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How to Become a Twitch Affiliate and Start Making Money

You don’t have to be an online superstar to make a few bucks streaming your favorite games and activities on Twitch.

Credit: Tom's Guide

(Image credit: Tom's Guide)


Thanks to the company’s Affiliate program, those that are early in their Twitch journey can start to make revenue by simply having a modest viewerbase and a semi-consistent streaming schedule. It’s a good stepping stone to the company’s more demanding but lucrative Partner program, and a nice way to earn a few extra bucks doing something you enjoy. 

In fact, I recently hit Twitch Affiliate status somewhat accidentally -- all it took was a few weekends of playing Mortal Kombat in front of my friends. Here are some tips from my journey to Affiliate, as well as some general do’s and don’ts to know about as you build up your channel.

Twitch Affiliate requirements: what you need to get started

First things first, here are the requirements for becoming a Twitch Affiliate. 

  • 50 followers
  • 500 total minutes broadcast (over the last 30 days)
  • Stream on 7 unique days (over the last 30 days)
  • An average of 3 or more concurrent viewers (over the last 30 days)

Affiliates can enjoy many of the monetization benefits of Partners, including paid monthly subscriptions, Twitch Prime subscriptions, the ability to earn Bits from viewers, and a cut of revenue for any games purchased through your channel. .

While I already had about 40 followers when I started my Affiliate journey thanks to some sporadic streaming over the past few years, I hit the rest of the requirements in less than two months of casual but consistent streaming. Here’s how I got there.

Promote yourself

This one’s a no brainer, but no one’s going to know that you’re streaming if you don’t talk about it! I put a tweet out every time I start a new stream, and made a one-time post on Facebook letting folks know that I was streaming more regularly. There are also plenty of great automated tools for self-promotion -- I personally use this TwitchBot Discord bot to automatically notify my friends in my Discord server every time I start broadcasting.

While I gained a few new followers organically, I was able to hit the 50 mark by gently pestering my friends to give me a follow via group chats and social media. Every follower counts! 

Don’t stress about your equipment (at first)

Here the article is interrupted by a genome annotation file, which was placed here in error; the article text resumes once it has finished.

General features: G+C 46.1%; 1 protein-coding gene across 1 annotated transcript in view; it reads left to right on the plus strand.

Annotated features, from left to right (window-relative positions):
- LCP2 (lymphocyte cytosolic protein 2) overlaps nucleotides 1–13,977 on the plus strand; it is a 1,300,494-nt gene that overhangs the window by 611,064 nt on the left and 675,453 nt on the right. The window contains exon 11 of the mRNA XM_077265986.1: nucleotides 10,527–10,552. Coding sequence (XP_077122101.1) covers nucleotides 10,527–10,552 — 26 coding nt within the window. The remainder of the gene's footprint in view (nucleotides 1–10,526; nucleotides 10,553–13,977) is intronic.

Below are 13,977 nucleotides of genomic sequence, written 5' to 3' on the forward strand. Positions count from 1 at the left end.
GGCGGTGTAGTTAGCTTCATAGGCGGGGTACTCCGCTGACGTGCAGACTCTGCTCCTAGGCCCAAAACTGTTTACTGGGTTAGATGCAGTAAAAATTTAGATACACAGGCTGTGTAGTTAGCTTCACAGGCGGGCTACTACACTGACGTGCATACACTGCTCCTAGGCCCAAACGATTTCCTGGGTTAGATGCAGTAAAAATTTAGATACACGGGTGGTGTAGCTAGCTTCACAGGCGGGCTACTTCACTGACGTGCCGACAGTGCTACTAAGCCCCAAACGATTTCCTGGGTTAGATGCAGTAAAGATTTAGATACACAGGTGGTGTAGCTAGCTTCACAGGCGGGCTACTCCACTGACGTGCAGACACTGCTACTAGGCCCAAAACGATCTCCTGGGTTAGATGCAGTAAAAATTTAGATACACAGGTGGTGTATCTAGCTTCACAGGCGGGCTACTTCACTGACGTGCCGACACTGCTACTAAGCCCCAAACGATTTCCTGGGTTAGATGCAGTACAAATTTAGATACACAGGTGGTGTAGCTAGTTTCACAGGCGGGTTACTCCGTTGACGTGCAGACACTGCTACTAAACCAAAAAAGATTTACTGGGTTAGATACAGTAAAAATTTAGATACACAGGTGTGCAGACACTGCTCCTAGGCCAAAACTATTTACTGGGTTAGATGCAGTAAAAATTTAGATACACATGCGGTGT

As I’ve mentioned in my Twitch streaming guide, direct-from-console streaming is a great way to get started in your broadcasting journey. In fact, I hit Affiliate status entirely by streaming directly from my PS4.

Credit: Tom's Guide/Sony

(Image credit: Tom's Guide/Sony)

Even without any fancy overlays, I was able to keep my friends and viewers engaged by simply playing a game I was really into (in my case, Mortal Kombat 11), and providing lively commentary while regularly engaging my chat. I’ve since invested in building a gaming PC in order to provide a more full production for my viewers, but plenty of Affiliate -- and even Partner -- broadcasters stream right from their console simply because their gameplay speaks for itself. 

Consistency over quantity 

It’s easy to assume that simply streaming for hours and hours on end will lead to success, but streaming smarter beats streaming harder. Most of my streaming sessions in my ramp-up to Affiliate status consisted of weekend morning broadcasts, and I rarely streamed for more than two hours at a time. But because I kept a somewhat consistent schedule -- even if it was just on Saturdays and Sundays, I noticed that a handful of people kept coming back. 

Engage your chat

Credit: Mike Andronico

(Image credit: Mike Andronico)

Every viewer counts -- especially when you’re just starting out. I always make a point to interact with everyone in my chat room, whether it’s a friend of mine stopping by to goof off or a total stranger looking for game advice. One recent follower of mine stopped by asking for help with Mortal Kombat, and I was delighted to see them come back the next day to keep the conversation going. Every streamer has their style, but talking frequently to your chat creates an interactive, inclusive environment that will make people want to come back.

What’s next?

So, you’ve hit Affiliate status. Now what? For one, you should take advantage of the new perks you can provide your subscribers, including emotes, which are the vast array of channel-specific emoticons you’ve likely seen viewers spamming in chat rooms. Affiliates get one emote to start and can earn more by building up subscribers, so make sure to come up with something fun and unique to your channel. 

Where you go from there all depends on your priorities as a streamer. If you want to be eligible to apply to Twitch’s more lucrative Partner program, you’ll need to stream for 25 hours on 12 different days and average at least 75 viewers over a 30-day period. There’s no one-size-fits-all answer for growing your channel to this point, but following some of the advice in our ultimate guide to Twitch streaming will help get you there.

Of course, if you’re content to continue streaming for fun and getting some pocket change in the process, then keep doing what you’re doing. Play what you love, engage your community, and who knows? Your channel just might blow up on its own.